What makes this response particularly instructive is that such bills have been seen, in the past, as a way for religious conservatives to negotiate surrender — to accept same-sex marriage’s inevitability while carving out protections for dissent. But now, apparently, the official line is that you bigots don’t get to negotiate anymore.
Which has a certain bracing logic. If your only goal is ensuring that support for traditional marriage diminishes as rapidly as possible, applying constant pressure to religious individuals and institutions will probably do the job. Already, my fellow Christians are divided over these issues, and we’ll be more divided the more pressure we face. The conjugal, male-female view of marriage is too theologically rooted to disappear, but its remaining adherents can be marginalized, set against one other, and encouraged to conform.
Douthat, to me, leaves no hope in the end:
But it’s still important for the winning side to recognize its power. We are not really having an argument about same-sex marriage anymore, and on the evidence of Arizona, we’re not having a negotiation. Instead, all that’s left is the timing of the final victory — and for the defeated to find out what settlement the victors will impose.
Leave it to Matt Lewis to locate a silver lining (For Christians, a silver lining to losing the culture war?):
As I wrote last year, the culture war is over, and conservatives lost. For Christians, though, there might just be a silver lining.
Now, of course, it’s understandable why many of my fellow cultural conservatives mourn the decline of Christian values in the public arena, inasmuch as they had a powerful influence on the rise of western civilization. Historians like Rodney Stark and sociologists like Mary Eberstadt (and many others) have chronicled this phenomenon. It’s not simply about “losing power and market share,” but mourning the very real downstream effects of secular liberal policies on issues such as defending the unborn.
But there are reasons for Christian conservatives to be optimistic about these societal changes, too.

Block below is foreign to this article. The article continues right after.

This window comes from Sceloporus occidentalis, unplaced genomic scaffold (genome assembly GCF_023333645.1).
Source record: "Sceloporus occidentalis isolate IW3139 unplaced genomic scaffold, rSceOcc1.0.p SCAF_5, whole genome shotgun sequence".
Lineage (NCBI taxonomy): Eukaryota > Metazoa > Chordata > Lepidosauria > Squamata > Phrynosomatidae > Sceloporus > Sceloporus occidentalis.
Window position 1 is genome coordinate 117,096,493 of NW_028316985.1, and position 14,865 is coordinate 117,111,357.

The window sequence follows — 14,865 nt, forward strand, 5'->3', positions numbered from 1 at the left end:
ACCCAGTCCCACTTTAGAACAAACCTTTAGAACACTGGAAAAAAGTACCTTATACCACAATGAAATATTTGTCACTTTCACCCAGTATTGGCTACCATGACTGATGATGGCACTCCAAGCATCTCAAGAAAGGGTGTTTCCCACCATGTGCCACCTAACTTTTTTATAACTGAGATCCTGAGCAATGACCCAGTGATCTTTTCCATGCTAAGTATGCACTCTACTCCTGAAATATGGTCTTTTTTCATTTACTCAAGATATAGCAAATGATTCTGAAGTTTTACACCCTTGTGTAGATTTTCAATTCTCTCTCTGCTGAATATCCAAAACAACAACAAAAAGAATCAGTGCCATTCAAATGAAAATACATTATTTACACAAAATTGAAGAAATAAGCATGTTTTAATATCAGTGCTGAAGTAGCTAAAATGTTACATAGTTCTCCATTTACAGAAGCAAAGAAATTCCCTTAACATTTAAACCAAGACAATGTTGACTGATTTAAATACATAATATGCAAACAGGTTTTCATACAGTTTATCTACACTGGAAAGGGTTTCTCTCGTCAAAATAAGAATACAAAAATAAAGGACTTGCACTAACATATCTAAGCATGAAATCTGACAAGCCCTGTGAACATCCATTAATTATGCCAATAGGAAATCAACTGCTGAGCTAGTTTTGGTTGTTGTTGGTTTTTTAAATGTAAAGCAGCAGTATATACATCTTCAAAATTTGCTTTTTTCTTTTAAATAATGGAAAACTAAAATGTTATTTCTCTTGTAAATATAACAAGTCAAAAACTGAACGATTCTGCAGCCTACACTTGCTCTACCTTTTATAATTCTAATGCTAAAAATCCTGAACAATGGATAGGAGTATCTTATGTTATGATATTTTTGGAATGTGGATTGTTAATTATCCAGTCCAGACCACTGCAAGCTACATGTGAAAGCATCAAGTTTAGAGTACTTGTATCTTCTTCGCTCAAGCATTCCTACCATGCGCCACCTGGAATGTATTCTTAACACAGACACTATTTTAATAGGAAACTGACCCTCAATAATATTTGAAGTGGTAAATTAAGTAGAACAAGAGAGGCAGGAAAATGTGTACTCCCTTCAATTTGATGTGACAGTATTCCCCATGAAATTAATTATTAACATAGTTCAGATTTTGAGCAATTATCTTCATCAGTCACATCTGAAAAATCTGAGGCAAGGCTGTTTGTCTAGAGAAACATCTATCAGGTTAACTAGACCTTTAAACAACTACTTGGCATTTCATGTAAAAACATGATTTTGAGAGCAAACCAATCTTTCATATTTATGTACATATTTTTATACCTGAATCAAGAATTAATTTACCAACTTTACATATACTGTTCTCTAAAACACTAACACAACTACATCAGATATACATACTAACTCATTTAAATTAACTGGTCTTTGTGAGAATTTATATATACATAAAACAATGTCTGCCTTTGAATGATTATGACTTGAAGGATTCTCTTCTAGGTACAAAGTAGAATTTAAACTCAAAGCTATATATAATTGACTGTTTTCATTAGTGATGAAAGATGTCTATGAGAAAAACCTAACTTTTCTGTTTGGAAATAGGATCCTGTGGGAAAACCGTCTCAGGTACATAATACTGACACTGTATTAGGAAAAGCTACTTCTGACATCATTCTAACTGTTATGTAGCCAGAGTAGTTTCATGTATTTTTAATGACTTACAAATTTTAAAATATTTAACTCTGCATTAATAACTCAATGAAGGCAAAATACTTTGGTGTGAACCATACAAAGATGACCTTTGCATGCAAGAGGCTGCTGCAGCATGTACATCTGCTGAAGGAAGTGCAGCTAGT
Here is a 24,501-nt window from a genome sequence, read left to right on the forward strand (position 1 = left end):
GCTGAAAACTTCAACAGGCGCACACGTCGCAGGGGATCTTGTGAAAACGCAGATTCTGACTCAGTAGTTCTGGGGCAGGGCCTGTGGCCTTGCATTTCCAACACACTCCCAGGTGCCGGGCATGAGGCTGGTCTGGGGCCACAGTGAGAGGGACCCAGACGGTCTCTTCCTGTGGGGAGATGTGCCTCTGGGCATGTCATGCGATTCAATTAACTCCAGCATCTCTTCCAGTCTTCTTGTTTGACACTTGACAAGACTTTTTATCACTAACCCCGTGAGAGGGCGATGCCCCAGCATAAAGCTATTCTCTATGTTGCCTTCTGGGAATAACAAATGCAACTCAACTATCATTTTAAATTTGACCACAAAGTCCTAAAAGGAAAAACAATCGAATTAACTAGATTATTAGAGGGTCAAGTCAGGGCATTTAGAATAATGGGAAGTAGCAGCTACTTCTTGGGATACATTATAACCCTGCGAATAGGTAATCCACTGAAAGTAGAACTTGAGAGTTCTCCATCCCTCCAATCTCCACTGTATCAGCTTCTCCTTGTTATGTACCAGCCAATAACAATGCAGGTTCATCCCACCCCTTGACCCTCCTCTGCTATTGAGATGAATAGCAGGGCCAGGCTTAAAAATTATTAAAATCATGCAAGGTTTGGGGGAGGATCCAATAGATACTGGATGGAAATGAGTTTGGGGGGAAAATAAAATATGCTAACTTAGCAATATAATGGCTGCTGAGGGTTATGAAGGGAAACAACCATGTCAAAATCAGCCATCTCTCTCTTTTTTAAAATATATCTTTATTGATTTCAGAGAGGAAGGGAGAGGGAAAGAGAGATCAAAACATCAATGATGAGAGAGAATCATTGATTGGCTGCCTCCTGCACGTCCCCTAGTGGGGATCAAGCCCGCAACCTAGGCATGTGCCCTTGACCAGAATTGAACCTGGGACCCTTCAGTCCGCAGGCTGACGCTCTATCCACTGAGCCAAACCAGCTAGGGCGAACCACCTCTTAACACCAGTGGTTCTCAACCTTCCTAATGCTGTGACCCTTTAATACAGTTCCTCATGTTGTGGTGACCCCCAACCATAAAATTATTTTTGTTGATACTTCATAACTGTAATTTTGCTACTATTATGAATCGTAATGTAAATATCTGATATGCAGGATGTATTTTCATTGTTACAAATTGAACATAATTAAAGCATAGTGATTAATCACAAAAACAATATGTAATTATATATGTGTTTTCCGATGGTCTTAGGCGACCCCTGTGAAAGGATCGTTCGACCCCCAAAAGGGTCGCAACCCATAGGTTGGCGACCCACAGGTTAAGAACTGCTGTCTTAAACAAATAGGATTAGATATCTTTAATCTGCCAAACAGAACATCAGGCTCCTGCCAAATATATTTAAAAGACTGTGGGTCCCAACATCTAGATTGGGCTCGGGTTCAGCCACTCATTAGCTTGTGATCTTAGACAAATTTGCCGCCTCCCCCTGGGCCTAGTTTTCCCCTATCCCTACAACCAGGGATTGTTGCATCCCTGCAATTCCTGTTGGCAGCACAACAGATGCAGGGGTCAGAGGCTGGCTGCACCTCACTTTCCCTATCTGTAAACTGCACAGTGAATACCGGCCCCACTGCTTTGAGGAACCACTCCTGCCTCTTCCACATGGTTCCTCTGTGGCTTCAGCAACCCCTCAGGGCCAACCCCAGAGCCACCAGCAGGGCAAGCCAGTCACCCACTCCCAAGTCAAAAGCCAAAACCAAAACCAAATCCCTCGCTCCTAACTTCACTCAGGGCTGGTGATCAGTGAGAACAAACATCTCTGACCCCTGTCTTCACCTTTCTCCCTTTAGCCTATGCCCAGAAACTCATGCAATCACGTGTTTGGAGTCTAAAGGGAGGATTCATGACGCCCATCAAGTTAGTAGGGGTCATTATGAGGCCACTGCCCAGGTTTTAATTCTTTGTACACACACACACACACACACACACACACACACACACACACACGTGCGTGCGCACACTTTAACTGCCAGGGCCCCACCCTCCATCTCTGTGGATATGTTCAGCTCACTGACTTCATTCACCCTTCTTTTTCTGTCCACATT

As he develops the piece, Matt pretty much debunks the whole Old Days Were Better (Give Me That Old Time Religion) myth:
For one thing, the good times weren’t always so good. The peak of “Christian America” was probably the 1950s, and while this era had a veneer of spirituality and perhaps the post-war evangelical movement was at its apogee (think Billy Graham), America was plagued by the ugly reality of racism, which goes against the gospel. In many ways, the 1950s was a gilded age. While a lot of Americans presented themselves as Ward Cleaver, they drank and philandered like Don Draper.
Which, as far as I can tell, is true.
Reading this, I was reminded of the phrase in 2 Timothy 3:5, “holding to a form of godliness, although they have denied its power.”
As somebody vitally concerned with the validity and necessity of evangelism and church growth, it’s fascinating to me—and deeply sad—to see parts of the church (healthfully in my opinion) sloughing off traditional American Christianity (“Churchianity”) and then facing condemnation from folks whose forms and traditions were shaped, not in first Century Jerusalem, Judea, and Samaria, but in the late 19th and early 20th Century American South.
After painting a word picture of hopeful signs and possibilities, Matt finishes his piece with this:
Christ promised that genuine Christianity would be met with opposition. And the entire book of 1 Peter was written for this purpose: How do we live as a faithful minority? I don’t think anyone should be rooting for persecution, of course, but I do think there may be some very positive developments to come from a nation that no longer pretends to be Christian. It’s hard to be a rebel when you’re The Man.
Which leaves me begging to ask the question:
If we surrender as Social Warriors, what about our responsibilities as Citizen-Warriors?
How do we respond—or do we—as we see this or that individual or organization attacked, marginalized, shamed?
Or, worse, ordered by a court, to ignore their faith and conform to the wishes of a tyrannical majority (which in actuality is probably still a tiny minority—but which has taken command of this government’s levers of power)?
Do we meet pitchfork with pitchfork, torch with torch, lawsuit with lawsuit, snark with snark?
What is our calling now?
Meekness, I understand—although I’m not sure many people who encourage the word understand its biblical meaning.
But silence in the face of Western culture and American law being torn limb from limb?
Is it necessary, in order to be exemplary followers of Christ, that we go AWOL as citizens?
In light of the Indiana controversy, Douthat has written additional insights:
Ross Douthat, New York Times: Questions For Indiana’s Critics